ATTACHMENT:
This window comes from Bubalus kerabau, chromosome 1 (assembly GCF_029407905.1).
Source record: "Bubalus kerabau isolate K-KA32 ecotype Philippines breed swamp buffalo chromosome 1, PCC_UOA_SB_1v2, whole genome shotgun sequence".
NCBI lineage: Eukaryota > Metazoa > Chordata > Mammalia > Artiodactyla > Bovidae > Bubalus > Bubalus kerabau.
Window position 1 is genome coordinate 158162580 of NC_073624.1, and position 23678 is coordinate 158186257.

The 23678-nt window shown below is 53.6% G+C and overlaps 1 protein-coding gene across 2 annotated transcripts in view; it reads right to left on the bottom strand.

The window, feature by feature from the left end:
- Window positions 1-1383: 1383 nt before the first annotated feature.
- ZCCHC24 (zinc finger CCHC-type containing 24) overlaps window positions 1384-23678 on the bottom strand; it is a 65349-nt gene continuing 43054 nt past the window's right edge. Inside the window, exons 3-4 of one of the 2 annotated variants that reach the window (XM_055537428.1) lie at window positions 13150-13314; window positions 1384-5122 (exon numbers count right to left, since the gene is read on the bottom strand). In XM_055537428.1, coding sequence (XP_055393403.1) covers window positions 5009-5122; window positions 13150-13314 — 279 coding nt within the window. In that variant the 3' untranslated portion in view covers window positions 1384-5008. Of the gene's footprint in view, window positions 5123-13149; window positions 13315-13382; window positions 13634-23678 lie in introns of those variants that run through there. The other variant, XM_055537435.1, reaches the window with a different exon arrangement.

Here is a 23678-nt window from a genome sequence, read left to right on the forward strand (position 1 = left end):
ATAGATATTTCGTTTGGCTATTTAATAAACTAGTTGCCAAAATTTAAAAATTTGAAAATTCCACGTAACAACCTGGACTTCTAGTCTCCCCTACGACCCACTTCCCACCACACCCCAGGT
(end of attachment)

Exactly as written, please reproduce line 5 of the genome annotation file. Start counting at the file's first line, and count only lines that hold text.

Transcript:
The 23678-nt window shown below is 53.6% G+C and overlaps 1 protein-coding gene across 2 annotated transcripts in view; it reads right to left on the bottom strand.